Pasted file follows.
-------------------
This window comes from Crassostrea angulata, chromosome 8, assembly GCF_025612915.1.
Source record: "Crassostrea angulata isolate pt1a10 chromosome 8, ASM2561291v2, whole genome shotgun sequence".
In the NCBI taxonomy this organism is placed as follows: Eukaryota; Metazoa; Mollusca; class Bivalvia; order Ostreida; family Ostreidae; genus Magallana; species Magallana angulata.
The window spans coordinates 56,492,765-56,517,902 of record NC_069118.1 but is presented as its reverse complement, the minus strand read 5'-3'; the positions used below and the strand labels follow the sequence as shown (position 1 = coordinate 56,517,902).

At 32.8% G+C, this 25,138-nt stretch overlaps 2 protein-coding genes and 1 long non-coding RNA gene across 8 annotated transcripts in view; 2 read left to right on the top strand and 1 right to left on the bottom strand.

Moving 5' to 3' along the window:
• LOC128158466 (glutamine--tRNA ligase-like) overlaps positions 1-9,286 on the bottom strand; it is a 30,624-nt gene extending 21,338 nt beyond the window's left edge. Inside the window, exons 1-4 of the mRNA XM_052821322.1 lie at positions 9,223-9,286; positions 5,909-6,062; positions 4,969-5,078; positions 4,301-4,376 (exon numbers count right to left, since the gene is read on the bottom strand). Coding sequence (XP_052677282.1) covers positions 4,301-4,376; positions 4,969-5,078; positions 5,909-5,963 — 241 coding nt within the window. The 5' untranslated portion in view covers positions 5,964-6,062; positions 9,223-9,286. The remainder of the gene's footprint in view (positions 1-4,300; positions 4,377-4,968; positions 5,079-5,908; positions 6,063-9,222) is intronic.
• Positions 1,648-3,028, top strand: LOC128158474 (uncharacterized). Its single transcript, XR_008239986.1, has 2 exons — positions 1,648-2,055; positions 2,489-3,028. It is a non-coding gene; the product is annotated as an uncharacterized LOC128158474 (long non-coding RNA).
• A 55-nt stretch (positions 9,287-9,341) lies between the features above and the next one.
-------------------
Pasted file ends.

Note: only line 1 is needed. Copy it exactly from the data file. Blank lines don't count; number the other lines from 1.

This window comes from Crassostrea angulata, chromosome 8, assembly GCF_025612915.1.